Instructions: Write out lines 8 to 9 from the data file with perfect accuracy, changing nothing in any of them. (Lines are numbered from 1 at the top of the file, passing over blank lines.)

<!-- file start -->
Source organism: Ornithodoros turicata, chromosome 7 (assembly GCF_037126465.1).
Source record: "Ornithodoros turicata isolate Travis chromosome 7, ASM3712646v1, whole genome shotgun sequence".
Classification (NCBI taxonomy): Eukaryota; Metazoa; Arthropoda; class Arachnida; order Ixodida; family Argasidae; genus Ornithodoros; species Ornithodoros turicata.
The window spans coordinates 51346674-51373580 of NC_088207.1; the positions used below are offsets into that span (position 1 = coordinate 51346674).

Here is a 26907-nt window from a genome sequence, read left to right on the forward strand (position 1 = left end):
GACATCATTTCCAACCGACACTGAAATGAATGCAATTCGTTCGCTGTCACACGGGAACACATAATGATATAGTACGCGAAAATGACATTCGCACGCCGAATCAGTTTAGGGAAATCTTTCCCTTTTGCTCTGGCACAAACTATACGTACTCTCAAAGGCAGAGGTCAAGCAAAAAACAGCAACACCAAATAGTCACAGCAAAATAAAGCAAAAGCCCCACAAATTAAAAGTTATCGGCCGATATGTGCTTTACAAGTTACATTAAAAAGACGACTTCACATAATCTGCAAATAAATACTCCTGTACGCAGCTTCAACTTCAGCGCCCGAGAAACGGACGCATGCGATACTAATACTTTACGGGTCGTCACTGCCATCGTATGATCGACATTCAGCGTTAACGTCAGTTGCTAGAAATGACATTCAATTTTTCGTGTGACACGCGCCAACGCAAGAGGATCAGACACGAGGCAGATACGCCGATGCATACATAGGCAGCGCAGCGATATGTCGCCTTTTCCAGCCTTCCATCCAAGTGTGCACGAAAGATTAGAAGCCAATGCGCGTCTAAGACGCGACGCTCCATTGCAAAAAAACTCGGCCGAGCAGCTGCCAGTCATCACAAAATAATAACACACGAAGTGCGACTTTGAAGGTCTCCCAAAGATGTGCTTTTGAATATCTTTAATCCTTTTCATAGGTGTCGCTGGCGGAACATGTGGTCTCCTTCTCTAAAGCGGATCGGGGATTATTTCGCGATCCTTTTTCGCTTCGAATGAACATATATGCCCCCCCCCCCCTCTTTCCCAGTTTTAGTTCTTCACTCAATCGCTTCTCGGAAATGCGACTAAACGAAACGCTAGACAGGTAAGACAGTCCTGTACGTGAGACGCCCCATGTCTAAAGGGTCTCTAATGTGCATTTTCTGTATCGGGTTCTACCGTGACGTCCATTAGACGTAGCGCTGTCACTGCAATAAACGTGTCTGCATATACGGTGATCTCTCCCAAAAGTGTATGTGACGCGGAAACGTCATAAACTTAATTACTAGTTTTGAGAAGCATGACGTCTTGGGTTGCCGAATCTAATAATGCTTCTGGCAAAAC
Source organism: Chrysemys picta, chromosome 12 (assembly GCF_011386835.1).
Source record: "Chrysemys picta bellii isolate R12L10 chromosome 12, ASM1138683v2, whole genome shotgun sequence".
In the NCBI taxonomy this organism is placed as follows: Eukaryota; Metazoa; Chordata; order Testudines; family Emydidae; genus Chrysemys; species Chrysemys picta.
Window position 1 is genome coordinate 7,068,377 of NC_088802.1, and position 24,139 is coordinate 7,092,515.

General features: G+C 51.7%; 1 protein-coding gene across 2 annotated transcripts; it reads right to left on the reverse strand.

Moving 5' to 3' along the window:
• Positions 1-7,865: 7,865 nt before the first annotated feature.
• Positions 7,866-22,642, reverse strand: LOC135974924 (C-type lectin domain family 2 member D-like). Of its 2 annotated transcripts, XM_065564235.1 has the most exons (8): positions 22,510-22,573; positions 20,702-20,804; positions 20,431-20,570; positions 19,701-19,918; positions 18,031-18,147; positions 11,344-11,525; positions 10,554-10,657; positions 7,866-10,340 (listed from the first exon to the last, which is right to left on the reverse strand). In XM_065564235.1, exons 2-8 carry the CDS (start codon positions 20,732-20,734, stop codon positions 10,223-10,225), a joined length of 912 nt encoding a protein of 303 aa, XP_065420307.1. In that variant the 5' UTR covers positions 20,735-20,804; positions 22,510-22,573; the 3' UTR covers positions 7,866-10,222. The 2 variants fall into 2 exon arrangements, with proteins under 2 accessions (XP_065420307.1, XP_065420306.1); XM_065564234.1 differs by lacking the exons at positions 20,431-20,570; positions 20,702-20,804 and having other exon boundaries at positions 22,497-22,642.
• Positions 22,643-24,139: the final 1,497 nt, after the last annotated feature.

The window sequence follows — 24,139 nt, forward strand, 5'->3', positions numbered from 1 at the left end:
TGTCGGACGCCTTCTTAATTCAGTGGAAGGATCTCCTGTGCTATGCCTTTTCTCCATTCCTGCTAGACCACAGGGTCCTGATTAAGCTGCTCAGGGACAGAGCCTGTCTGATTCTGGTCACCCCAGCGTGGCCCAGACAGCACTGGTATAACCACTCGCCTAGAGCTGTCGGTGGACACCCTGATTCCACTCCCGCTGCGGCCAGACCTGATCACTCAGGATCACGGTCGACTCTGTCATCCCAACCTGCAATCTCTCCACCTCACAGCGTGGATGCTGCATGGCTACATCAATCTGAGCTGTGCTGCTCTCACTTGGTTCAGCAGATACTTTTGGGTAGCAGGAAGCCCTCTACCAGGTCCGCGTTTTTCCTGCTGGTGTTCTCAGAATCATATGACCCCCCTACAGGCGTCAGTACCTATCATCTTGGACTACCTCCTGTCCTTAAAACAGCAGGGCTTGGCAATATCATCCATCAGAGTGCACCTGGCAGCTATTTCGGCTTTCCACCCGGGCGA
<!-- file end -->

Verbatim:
Source record: "Chrysemys picta bellii isolate R12L10 chromosome 12, ASM1138683v2, whole genome shotgun sequence".
In the NCBI taxonomy this organism is placed as follows: Eukaryota; Metazoa; Chordata; order Testudines; family Emydidae; genus Chrysemys; species Chrysemys picta.